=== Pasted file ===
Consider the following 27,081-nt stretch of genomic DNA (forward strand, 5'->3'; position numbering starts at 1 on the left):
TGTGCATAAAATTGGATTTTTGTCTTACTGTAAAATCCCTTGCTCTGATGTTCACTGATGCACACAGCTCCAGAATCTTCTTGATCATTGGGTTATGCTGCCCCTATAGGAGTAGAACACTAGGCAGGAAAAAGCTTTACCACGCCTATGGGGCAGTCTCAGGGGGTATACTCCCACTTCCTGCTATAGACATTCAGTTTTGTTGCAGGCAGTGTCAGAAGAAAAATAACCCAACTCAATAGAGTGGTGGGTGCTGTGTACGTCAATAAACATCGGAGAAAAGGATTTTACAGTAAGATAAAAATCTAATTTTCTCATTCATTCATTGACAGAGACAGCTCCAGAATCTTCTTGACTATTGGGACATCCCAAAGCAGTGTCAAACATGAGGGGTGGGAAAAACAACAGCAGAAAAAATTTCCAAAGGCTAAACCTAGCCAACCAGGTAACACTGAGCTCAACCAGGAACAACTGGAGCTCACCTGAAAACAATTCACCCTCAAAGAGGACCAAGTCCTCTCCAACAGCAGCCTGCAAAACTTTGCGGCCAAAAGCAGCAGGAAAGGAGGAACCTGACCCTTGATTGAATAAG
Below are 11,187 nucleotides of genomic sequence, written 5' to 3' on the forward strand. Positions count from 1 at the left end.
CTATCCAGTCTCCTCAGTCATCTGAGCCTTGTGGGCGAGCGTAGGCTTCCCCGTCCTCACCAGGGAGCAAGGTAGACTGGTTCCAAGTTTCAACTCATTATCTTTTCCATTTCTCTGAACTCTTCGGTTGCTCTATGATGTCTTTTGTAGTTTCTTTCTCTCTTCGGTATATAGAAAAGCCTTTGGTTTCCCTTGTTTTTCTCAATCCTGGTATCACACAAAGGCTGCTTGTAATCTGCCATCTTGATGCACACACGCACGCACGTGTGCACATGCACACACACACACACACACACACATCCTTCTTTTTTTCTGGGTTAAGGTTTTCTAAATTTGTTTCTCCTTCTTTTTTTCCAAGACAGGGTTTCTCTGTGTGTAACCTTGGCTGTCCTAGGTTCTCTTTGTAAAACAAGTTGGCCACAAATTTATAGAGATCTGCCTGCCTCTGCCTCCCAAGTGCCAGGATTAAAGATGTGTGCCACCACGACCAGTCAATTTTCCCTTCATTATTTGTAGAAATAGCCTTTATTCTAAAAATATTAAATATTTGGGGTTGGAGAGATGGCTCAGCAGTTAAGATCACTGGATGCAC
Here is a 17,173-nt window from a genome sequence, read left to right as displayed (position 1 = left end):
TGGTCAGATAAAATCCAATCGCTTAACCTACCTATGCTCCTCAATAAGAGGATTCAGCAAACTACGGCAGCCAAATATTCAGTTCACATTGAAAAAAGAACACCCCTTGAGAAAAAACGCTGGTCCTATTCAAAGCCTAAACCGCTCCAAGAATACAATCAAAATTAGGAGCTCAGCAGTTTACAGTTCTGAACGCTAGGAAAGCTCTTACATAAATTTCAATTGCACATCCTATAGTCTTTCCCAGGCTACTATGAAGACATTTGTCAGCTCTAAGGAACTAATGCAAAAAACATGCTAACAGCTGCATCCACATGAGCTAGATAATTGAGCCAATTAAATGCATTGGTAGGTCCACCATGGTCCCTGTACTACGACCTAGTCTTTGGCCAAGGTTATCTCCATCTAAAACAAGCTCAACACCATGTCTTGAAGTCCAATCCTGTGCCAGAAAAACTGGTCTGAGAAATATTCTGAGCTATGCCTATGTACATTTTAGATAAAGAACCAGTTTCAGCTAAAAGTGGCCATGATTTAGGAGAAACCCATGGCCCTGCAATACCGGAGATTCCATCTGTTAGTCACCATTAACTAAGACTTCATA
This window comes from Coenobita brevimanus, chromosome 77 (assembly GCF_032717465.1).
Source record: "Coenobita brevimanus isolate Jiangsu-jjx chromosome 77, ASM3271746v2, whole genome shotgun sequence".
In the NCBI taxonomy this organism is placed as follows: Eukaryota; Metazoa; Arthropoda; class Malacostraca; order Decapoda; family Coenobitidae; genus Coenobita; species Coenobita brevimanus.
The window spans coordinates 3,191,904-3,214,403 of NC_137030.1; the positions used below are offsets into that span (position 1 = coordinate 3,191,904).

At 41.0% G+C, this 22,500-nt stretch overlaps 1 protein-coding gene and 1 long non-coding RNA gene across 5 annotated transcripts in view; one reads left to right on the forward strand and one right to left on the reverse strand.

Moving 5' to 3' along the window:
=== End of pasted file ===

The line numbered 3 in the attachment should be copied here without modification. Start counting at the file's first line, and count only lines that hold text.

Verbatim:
Below are 11,187 nucleotides of genomic sequence, written 5' to 3' on the forward strand. Positions count from 1 at the left end.